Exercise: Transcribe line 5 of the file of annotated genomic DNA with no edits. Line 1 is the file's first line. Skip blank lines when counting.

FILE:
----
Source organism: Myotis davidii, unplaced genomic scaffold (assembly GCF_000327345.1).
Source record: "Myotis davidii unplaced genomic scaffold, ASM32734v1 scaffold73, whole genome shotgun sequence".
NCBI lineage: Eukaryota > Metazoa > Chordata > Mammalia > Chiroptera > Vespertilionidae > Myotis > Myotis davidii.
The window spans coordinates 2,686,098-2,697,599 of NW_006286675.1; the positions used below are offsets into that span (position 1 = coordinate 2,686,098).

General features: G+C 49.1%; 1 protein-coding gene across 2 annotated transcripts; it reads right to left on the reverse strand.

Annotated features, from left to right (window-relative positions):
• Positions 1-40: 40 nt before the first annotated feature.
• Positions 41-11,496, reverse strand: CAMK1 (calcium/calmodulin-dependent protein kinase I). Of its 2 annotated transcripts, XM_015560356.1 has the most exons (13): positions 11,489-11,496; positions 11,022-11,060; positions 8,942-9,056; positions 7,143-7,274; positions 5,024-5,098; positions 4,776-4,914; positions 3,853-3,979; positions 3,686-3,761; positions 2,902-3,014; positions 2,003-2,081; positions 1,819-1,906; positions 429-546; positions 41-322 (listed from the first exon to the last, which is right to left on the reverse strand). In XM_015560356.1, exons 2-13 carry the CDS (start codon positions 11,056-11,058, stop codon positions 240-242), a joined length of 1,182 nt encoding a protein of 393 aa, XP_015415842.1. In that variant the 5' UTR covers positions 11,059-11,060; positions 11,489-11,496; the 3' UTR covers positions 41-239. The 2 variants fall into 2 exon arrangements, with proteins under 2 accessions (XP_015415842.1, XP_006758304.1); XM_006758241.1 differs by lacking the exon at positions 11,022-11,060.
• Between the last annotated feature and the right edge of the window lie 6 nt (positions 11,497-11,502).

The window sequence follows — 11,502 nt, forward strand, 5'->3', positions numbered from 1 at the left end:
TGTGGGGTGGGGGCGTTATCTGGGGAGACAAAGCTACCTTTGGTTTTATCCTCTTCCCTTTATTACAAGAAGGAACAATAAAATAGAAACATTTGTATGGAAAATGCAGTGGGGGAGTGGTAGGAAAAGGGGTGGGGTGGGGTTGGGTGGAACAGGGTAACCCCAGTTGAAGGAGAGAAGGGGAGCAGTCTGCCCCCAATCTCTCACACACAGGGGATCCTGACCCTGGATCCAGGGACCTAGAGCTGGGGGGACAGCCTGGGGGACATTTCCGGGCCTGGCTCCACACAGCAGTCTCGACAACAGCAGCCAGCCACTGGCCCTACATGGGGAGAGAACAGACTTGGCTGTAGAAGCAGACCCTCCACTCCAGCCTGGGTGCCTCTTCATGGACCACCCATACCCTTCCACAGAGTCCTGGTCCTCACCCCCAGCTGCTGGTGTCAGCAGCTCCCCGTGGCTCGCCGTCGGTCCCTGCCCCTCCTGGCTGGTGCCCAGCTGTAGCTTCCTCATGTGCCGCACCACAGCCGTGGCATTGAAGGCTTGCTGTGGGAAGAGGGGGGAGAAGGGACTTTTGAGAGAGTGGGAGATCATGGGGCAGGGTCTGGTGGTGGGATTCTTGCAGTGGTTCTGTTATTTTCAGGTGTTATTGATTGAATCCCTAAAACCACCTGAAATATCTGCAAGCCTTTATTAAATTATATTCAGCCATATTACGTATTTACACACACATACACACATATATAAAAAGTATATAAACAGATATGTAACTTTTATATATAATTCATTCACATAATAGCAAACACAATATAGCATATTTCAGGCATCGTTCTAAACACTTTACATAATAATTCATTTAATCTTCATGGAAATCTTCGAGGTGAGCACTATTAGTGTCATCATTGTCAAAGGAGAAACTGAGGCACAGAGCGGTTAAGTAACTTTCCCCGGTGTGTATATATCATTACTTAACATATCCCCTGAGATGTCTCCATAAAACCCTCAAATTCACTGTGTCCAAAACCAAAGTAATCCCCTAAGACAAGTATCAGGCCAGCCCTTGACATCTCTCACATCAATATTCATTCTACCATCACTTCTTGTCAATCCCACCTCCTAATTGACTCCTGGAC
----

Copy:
General features: G+C 49.1%; 1 protein-coding gene across 2 annotated transcripts; it reads right to left on the reverse strand.